• the Minister upon recommendation of the director of Competition Directorate or upon the request of any other ­official party;
  • any enterprises from the private sector;
  • licensed consumer protection associations;
  • any group of at least five consumers having suffered harm;
  • chambers of commerce and industry;
  • professional and syndicate organisations; or
  • sectorial regulatory authorities.

This means that anyone mentioned in the article who was harmed by the anticompetitive practices may directly file a complaint to the public prosecutor. This article shows the interaction between the competition and consumer protection and gives the regulatory authorities the right to file completion complaints directly to the court.

However, the law sets the Ministry as a party in all competition cases, and it may submit any studies or comments to the court and request to continue hearing such cases even where the parties have dropped their case or have settled their dispute. It may also contest any decisions issued in these cases.

The court may also assign the Directorate to carry out the necessary investigations into the statements it has received from the case’s parties, and the Directorate shall submit a report thereon within a certain period.

The ideal application of the requirement to notify the Competition Directorate about all competition cases is to make the Directorate able to follow up these cases. This could be achieved by issuing instructions organising the coordination between the Competition Directorate and regulatory bodies and between the Competition Directorate and judicial authority or by agreed upon memorandums of understanding in order to organise the coordination methods, scope and aspects.

Development opportunities

Although the Competition Law sets the Competition Directorate as the intrastate authority to apply the Law, it also gives some other parties the right to file complaints related to Competition Law violations to the general prosecutor directly. Though this may require more coordination between the Competition Directorate and these parties, as well as the judicial authority, this could be achieved by either issuing instructions or signed memoranda of understanding.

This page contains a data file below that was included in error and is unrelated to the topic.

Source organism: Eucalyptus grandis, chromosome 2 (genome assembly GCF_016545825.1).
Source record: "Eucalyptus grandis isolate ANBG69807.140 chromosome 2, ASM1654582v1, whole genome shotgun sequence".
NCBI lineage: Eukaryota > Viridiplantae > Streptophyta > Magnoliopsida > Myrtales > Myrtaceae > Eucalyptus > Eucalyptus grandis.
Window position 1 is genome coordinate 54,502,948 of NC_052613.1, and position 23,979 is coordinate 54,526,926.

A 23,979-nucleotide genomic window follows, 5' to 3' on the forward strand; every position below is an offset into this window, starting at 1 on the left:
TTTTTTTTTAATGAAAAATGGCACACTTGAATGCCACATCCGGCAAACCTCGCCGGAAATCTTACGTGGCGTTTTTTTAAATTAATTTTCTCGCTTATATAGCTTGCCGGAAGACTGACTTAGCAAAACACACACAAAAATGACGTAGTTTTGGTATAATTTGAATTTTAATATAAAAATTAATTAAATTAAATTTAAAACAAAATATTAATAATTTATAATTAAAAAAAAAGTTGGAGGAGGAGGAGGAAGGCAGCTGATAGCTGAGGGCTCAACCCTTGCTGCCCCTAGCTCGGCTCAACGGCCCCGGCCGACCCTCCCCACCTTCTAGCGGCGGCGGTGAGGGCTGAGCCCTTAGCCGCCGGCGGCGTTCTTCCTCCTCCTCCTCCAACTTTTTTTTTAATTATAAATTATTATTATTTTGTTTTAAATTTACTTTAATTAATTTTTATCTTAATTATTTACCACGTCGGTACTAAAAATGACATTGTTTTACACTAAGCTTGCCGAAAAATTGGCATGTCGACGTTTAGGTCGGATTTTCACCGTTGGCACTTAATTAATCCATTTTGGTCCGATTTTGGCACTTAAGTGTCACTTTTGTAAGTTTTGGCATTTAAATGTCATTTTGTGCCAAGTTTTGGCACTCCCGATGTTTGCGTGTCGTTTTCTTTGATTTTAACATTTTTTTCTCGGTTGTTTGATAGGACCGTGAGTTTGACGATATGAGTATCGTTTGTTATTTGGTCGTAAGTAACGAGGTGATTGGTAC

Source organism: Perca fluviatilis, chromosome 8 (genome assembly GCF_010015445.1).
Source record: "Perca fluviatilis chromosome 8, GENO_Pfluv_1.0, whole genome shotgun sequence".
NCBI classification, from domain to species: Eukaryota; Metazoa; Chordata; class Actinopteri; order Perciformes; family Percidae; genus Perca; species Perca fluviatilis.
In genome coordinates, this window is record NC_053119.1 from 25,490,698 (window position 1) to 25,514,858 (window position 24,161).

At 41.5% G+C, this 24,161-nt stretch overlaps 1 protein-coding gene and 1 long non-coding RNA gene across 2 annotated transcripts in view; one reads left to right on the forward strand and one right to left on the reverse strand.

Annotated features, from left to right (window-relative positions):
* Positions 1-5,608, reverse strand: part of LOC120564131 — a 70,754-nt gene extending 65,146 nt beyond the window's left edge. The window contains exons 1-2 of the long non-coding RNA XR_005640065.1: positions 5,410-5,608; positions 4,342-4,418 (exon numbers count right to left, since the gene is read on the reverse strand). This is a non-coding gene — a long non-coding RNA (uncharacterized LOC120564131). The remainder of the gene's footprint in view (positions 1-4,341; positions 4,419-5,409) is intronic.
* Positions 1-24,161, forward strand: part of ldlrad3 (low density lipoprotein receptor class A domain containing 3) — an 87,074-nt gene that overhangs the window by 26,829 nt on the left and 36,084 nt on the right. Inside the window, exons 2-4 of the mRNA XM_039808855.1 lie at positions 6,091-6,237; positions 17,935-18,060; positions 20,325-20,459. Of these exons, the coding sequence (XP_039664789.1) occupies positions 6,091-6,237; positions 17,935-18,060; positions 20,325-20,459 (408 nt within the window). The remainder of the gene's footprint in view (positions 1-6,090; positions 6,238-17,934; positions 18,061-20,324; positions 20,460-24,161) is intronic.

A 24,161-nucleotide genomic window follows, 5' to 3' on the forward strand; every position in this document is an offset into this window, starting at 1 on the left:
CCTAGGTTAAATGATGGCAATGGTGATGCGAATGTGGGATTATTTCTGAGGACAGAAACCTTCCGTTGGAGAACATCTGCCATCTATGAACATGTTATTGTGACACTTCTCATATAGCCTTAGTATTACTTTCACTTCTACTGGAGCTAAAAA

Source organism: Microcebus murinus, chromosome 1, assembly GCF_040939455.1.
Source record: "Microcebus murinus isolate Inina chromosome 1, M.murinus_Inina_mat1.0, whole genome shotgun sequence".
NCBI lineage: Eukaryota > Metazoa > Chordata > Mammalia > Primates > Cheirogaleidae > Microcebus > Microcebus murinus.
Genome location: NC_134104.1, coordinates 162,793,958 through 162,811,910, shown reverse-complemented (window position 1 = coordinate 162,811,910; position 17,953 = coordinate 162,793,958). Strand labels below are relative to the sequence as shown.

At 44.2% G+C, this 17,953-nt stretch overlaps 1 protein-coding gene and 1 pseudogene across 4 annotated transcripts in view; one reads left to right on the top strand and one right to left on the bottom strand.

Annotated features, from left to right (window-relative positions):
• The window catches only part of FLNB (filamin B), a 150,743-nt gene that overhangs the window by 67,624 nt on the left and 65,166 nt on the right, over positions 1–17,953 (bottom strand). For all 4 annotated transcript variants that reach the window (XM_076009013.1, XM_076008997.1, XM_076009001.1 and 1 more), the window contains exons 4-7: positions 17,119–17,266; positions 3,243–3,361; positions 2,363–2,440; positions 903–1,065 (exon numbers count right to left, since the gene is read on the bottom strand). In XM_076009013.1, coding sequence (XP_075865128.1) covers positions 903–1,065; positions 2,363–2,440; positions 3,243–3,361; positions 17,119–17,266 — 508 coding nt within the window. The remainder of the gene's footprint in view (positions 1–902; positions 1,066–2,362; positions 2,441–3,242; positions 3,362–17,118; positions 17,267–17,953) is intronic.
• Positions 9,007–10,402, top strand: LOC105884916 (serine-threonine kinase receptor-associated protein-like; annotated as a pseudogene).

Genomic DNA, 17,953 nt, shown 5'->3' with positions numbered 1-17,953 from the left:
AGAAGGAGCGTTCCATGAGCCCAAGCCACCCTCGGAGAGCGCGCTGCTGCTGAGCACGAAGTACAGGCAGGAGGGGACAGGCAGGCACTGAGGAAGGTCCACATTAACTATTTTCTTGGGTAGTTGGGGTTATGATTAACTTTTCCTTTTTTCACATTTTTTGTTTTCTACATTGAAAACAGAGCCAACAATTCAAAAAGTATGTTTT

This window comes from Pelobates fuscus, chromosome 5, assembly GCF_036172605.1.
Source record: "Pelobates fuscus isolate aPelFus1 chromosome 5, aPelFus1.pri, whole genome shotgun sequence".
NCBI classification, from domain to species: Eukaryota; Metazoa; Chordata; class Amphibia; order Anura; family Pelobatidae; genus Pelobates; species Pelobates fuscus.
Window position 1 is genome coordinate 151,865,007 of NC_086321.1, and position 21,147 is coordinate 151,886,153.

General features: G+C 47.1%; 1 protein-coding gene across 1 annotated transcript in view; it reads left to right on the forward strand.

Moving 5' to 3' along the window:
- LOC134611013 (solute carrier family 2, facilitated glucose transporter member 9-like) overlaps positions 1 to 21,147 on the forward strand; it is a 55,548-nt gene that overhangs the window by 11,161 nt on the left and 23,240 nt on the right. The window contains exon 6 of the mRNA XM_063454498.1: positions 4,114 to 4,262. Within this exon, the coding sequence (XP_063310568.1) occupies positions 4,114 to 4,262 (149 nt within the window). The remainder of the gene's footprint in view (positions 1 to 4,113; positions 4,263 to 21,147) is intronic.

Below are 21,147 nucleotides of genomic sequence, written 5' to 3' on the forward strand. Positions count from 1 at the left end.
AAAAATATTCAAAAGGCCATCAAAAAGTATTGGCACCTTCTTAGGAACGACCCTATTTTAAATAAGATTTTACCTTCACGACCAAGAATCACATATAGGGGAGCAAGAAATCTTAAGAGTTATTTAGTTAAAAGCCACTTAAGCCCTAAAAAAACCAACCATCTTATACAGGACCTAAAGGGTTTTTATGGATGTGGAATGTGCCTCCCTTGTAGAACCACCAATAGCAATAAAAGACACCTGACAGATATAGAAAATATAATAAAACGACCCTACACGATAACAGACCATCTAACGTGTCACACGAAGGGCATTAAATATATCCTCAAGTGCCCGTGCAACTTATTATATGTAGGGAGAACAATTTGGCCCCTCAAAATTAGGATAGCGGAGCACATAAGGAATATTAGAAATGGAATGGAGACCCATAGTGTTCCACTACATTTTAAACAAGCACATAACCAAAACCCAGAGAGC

Therefore, the steps necessary to create the conditions for effective competition in Jordan include, but are not limited to, the following:

  • enhancing the capacity building for Competition Directorate;
  • promoting competition culture;
  • cooperating with regulatory authorities in order to issue instructions to organise coordination or to agree upon a memorandum of understanding;
  • conducting more awareness for regulatory bodies and judges; and
  • working on a memorandum of understanding with the judicial board to clarify the methods of notifying the Competition Directorate about the competition cases that are filed directly to the court.


  1. Hetham Abu Karky: ‘Competition Policy and Informal Economy.‘ OECD Global Forum on Competition. 4 December 2008. p 1. Available at:
  2. Published in the Jordanian Official Gazette 15 August 2002. Issue no. 4560. p 3836.
  3. Published in the Jordanian Official Gazette 1 September 2004. Issue no. 4673. p 4157.
  4. Ruba Qalyoubi: Competition Law in the Arab Countries – Jordan as a Case Study. Stampflit Publishers Ltd. Berne. 2008. p 43.
  5. Articles 5, 6 and 8 of the Competition Law.
  6. Article 3 of the Competition Law No. (33) for the Year 2004.
  7. Article 7 of the Competition Law. ‘Practices arising out of the application of a Law and practices falling within the ambit of temporary measures instituted by the Council of Ministers to deal with exceptional circumstances, emergency situations or natural disasters shall not be considered anticompetitive in the sense intended in Articles 5 and 6 of this Law, provided that such measures be reviewed within a period not exceeding six months after the beginning of the application thereof.’ For example, in order to avoid this conflict the Competition Directorate Telecommunication Regulatory Commission (TRC) signed a Memorandum of Understanding (MOU) in 2009 that sets forth the respective roles of the two entities with respect to anticompetitive conduct in the Telecommunications Sector. Competition Directorate Annual Report 2009.
  8. Published in the Jordanian Official Gazette 2 October 2011. Issue no. 5118. p 4485.
  9. More information about the Competition Directorate establishment is available at:
  10. Article 12 of the Competition Law No. (33) for 2004.
  11. For example, anticompetitive agreements like cartels, market allocation and the abuse of dominant position.
  12. Article 14/A/7 of the Competition Law No. (33) for 2004 mentions that the president of any of the associations concerned with protecting the consumer named by the Minister should be a member of the Committee for Competition Matters.
  13. Article 14 of the Competition Law No. (33) for the Year 2004.
  14. Article 16/E of the Competition Law: ‘The office of the Attorney General shall be represented, in competition cases which fall within the jurisdiction of the competent court of first instance, by a specialized prosecutor general.’